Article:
50th Anniversary of “I Have a Dream” speech

I can remember the moment in 1974 when I first heard Martin Luther King’s “I Have a Dream” speech. I was in 4th grade at Lake Highlands Elementary, and Mrs. McKee was teaching us about the civil rights movement. What made her task more challenging was that Dallas was undergoing court-ordered busing intended to solve the district’s long history of foot-dragging on desegregating the city’s schools. The civil right movement still had work to do, and it was focused on us.

Unlike my many of my white peers, I was already aware of what was going on. My parents supported civil rights, and I’d watched the riots in Boston over school busing on the evening news. I’d even spent time visiting South Dallas to pick up and drop off an African American teen that my father was mentoring. My father had also told me about our ancestor’s slave plantation, and the African American family that took the name Tomlinson after emancipation. But it was King’s speech that drove it home for me when he said:

I have a dream that one day on the red hills of Georgia, the sons of former slaves and the sons of former slave owners will be able to sit down together at the table of brotherhood.

I felt that King was talking directly to me, the great grandson of slave owners. His dream was that one day I would sit down at the table of brotherhood with descendants of my family’s former slaves, maybe not on the red hills of Georgia, but perhaps on Tomlinson Hill. From that moment on, I felt a responsibility to fight bigotry and prejudice wherever I found it.

In school I always stood against bigots, in the Army I wrote community plays about race relations. At university, I joined the Multicultural Club at the Student Union to promote awareness and understanding. As a journalist, I spent years overseas not to highlight our different cultures, but to show our common humanity. But it wasn’t until I returned to Texas that I tried to actually live out King’s dream on the sandy hills of Texas.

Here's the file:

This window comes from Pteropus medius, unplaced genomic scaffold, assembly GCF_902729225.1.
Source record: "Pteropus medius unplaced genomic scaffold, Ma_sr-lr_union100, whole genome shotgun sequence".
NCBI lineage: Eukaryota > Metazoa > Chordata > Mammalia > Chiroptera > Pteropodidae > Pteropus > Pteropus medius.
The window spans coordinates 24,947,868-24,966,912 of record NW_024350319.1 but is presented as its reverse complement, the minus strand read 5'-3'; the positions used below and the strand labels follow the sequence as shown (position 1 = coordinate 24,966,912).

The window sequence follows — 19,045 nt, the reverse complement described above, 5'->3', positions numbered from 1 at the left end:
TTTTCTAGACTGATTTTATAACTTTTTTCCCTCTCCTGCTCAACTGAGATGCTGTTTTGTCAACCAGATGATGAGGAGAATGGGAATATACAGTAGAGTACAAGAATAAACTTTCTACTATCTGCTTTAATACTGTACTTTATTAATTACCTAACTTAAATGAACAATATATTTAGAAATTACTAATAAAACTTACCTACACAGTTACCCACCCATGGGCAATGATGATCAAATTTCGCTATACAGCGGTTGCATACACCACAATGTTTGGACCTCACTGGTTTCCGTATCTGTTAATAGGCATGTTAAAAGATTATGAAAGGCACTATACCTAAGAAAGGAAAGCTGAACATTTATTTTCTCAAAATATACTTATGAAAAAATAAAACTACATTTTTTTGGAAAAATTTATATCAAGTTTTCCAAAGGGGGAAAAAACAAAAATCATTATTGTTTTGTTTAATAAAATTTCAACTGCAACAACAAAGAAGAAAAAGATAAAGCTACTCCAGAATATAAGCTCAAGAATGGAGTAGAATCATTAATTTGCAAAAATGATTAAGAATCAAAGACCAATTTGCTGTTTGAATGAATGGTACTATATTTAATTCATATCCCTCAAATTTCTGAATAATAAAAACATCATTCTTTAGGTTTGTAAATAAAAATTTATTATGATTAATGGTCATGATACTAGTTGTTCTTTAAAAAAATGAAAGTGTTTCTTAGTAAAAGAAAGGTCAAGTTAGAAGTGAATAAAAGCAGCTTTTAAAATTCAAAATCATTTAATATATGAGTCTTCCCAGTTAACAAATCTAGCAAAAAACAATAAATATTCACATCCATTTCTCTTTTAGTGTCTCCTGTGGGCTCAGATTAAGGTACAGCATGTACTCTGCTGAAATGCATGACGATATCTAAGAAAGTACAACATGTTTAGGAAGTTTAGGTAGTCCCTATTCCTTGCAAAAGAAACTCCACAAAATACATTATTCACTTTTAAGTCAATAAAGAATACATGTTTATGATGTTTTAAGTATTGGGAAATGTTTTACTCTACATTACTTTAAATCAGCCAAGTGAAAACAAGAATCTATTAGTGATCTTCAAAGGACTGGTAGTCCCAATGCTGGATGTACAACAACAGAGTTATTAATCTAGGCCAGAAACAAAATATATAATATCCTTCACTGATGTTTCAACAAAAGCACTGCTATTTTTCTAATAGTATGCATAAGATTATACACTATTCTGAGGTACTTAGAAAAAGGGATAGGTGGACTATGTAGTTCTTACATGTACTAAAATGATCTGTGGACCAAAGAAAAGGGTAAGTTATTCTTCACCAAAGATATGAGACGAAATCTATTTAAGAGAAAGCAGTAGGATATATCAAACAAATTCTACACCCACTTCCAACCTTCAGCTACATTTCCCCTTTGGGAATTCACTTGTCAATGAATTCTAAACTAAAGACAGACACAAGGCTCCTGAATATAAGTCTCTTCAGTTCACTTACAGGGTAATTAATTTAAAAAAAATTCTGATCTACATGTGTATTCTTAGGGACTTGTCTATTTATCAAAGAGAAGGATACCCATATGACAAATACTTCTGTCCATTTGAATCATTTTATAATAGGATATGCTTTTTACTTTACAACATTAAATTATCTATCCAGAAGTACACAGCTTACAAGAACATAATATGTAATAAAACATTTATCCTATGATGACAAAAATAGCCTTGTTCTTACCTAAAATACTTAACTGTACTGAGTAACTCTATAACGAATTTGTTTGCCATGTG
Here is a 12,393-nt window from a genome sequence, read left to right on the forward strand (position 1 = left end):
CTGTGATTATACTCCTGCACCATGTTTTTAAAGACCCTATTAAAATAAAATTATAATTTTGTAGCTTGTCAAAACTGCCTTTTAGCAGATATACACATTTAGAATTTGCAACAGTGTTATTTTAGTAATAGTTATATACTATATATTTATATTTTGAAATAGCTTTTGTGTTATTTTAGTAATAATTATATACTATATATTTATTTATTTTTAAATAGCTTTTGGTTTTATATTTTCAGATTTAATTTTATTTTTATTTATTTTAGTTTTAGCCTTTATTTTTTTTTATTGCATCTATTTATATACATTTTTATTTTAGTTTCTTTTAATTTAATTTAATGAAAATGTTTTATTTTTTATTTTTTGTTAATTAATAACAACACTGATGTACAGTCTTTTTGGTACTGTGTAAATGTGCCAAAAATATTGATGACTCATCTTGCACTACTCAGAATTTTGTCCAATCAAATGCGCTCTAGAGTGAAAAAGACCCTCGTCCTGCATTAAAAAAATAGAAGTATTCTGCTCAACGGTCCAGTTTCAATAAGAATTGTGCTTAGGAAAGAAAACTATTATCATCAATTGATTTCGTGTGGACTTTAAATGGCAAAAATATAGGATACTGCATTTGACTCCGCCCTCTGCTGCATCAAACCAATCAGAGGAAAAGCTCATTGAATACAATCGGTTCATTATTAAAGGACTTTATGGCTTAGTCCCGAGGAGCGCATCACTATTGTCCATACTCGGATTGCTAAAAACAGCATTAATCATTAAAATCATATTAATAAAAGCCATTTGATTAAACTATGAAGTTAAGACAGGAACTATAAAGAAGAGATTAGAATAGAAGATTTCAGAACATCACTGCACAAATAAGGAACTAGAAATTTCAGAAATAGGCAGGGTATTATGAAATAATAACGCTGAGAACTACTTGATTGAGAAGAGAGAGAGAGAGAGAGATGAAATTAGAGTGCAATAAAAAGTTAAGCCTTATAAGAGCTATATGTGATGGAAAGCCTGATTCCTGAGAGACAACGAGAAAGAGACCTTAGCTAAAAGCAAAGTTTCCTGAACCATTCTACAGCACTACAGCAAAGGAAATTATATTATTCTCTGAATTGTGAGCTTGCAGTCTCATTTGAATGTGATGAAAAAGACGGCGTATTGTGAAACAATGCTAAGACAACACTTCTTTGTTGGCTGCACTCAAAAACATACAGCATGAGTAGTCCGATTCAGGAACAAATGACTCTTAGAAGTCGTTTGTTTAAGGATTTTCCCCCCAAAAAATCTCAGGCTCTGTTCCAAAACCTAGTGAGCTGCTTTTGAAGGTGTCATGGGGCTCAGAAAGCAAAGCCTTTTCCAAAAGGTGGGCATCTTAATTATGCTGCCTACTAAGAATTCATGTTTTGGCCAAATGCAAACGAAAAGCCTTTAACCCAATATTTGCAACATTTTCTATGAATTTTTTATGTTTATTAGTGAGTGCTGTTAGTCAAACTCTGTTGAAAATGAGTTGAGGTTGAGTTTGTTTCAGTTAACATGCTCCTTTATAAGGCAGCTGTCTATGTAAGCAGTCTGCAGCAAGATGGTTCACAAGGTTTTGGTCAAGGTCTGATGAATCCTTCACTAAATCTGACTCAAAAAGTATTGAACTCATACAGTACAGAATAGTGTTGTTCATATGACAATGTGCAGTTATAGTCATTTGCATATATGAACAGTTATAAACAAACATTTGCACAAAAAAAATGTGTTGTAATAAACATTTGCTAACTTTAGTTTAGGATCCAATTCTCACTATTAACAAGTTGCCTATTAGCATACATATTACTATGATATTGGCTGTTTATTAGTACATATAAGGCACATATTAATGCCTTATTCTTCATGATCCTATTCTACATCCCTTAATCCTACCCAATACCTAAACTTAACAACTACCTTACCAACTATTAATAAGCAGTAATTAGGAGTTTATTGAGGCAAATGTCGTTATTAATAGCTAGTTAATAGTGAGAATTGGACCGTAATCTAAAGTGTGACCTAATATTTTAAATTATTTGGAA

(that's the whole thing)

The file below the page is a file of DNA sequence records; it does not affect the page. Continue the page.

Last September, Charles Tomlinson returned to Falls County from Kansas to join me on Tomlinson Hill. Now 84, Charles and I walked the former slave plantation, visiting the places where he lived and grew up. We walked down rows of cotton, where he showed me the difference between pulling and picking. He was remarkably patient with me, a city boy, trying to understand life in the country; with me as a white man trying to comprehend life as a black sharecropper. The only thing I could do in return was to listen to his stories and acknowledge the truth about the injustices my family committed against his. I couldn’t rectify the wrongs of the past, and no apology could make up for the opportunities he missed solely because of the color of his skin. But I could promise to tell his family’s story and give an honest accounting of the lives of the sons of slaves and the sons of slaveholders from Tomlinson Hill.

I had learned the importance of this in South Africa. After Apartheid ended, the government appointed a Truth and Reconciliation Commission that allowed people with blood on their hands to earn amnesty by speaking the truth about the past. They did this because everyone knew that acknowledging the truth was a prerequisite for reconciliation.

My book and film about Tomlinson Hill and its descendants is my attempt to speak the truth about my family’s history and attempt to set the stage for greater reconciliation and reconciliation is the only way we can join together at the table of brotherhood.

As we mark the 50th anniversary of King’s speech, I am not alone in my willingness to deal with our society’s history of bigotry. Perhaps it’s because we have an African American president, or possibly it’s part of recognizing the 150th anniversary of the Civil War, but I am excited about the growing number of books and films that are telling the truth about the past. If more people are willing to accept the truth, then we can take the next step toward reconciliation and then, maybe, obtain brotherhood.

We’ve come a long way since King’s speech on Aug. 28, 1963. I feel confident that we can finish the journey to realizing not only his dream, but America’s founding principles as well.

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